Sunday, August 16, 2015

Ishbitzer on the dialogue between Michal and David haMelech

At the beginning of Re’eh when we first read about making a mishkan/mikdash, the Torah tells us, “…U’smachten b’chol mishlach yedchem atem u’bateichem,” (12:7) that you and your household will rejoice.  The parsha then continues and relates that when you cross into Eretz Yisrael and establish a secure country you will build another mikdash, and there, “…U’smachtem lifnei Hashem Elokeichem atem u’bneichek u’bnoseichem v’avdeichem v’amhoseichem…”  (12:12) you and your children and servants and maids will all rejoice.  Here the Torah emphasizes that the simcha will not just be for you and your household, but will spread to the servants as well.  Why the difference?

The Ishbitzer (Mei haShiloach vol 2) explains that the first pasuk is discussing the mishkan, “menucha”; the second pasuk is describing the Mikdash, “nachalah”.  There was simcha in the avodah of the mishkan, but it had limits.  You had to be on a certain madreiga to appreciate what was going on.  The achievement of David haMelech, which culminated in his bringing the aron to Yerushalayim and expressing the desire to build the Mikdash that Shlomo would eventually construct, was to break those limits.  The simcha of avodas Hashem would, through David, not only reach every individual, not only reach the sons and daughters of Klal Yisrael, but would even trickle down to the lowliest servant and maid as well.
With this background in mind we have a much deeper understanding of the dialogue between David and his wife Michal in Shmuel II ch 6.  Michal saw the procession bringing the aron to Yerushalayim, and there was David, in the front, dancing and rejoicing like it was Simchas Torah and Purim all rolled into one.  She scathingly chastised David, “Mah nichbad ha’yom melech yisrael asher niglah ha’yom l’einei amhos avadav…”  What a day it is when the king of all of Israel exposes himself [like a fool] before the servants and maids!  This is a simcha shel mitzvah – look at how you are acting and who you are sharing the experience with.  To which David responds, “…V’im ha’amahos asher amart, imam ikabda,” I will in fact be honored by those very maidservants that you dismiss.  David was telling Michal that it from the “amahos,” from the words “avdeicheim v’amhoseichem” that are written in our parsha in connection with Yerushalayim, his city, and not earlier, that he gets the most kavod.  Spreading simcha even to the people on the bottom rungs of the ladder and helping them rejoice in the experience of avodas Hashem is not an embarrassment – it’s a tremendous accomplishment, one which the Torah singles out for praise.  This was the hallmark of Yerushalayim, the Mikdash, of David haMelech.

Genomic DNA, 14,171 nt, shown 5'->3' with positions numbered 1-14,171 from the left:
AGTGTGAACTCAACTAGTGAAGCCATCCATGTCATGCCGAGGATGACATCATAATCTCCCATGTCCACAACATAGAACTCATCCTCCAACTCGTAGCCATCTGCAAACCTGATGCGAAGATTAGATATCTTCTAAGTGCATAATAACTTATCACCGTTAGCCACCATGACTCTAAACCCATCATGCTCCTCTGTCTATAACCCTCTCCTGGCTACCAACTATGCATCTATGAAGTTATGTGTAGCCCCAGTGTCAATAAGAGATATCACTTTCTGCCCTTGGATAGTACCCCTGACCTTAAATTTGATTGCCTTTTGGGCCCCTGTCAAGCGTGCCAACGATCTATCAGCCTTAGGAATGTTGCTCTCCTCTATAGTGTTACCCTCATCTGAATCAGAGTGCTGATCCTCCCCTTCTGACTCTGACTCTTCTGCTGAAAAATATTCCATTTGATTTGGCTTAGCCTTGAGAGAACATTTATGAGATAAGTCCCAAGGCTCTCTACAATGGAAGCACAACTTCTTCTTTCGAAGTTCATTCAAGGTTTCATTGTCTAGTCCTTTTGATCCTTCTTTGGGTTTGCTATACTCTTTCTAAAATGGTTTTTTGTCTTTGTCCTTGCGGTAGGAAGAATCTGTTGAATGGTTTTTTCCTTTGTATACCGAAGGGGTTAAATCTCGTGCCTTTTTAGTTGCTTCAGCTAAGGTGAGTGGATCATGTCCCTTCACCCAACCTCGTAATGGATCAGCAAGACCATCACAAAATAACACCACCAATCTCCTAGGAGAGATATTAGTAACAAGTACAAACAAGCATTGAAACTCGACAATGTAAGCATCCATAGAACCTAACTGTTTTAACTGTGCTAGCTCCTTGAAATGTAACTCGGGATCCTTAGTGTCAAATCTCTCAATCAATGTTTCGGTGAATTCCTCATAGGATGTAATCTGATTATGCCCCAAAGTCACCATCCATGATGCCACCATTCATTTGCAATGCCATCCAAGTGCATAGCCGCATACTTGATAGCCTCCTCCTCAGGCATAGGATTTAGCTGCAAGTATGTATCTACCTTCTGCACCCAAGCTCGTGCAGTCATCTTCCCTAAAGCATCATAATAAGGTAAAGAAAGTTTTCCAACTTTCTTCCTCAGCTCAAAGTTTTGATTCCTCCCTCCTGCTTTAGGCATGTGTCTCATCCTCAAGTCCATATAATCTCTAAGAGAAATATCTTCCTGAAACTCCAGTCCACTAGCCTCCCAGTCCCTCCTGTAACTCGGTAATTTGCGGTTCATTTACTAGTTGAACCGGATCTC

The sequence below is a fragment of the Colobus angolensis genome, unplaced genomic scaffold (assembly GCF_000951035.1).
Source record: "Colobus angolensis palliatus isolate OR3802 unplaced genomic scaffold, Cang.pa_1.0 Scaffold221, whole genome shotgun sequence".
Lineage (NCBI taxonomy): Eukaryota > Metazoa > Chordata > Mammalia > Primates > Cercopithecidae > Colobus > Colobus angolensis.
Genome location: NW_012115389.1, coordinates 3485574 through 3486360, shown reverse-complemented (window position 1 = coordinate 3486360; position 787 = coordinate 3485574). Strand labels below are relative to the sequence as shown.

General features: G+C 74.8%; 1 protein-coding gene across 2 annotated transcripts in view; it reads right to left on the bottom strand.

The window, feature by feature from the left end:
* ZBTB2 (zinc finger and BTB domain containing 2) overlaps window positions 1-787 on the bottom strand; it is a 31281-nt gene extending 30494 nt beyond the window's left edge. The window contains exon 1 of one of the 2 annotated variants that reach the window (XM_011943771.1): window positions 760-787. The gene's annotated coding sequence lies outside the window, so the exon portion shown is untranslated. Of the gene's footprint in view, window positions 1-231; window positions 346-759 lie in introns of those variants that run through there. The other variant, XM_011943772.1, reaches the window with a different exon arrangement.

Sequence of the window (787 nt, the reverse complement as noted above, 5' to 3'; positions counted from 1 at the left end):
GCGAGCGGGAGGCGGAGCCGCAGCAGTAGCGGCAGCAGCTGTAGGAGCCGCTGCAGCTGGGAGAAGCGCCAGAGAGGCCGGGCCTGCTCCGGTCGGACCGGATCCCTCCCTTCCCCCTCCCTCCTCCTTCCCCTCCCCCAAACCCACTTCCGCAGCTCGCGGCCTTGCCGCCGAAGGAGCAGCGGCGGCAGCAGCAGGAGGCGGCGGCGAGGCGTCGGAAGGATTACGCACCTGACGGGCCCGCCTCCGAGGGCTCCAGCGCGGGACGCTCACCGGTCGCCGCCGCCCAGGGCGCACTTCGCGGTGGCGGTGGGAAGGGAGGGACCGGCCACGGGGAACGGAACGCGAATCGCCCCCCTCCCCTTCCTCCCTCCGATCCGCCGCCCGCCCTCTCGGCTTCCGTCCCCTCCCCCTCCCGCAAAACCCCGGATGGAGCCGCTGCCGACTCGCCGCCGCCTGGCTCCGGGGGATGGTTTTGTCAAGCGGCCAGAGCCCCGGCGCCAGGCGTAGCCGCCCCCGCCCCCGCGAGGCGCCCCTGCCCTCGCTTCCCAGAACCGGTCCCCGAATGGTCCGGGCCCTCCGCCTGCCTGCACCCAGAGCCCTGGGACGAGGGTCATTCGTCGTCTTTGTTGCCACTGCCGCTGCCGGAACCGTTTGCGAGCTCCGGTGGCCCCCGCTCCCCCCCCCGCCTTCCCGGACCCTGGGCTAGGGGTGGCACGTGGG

No comments:

Post a Comment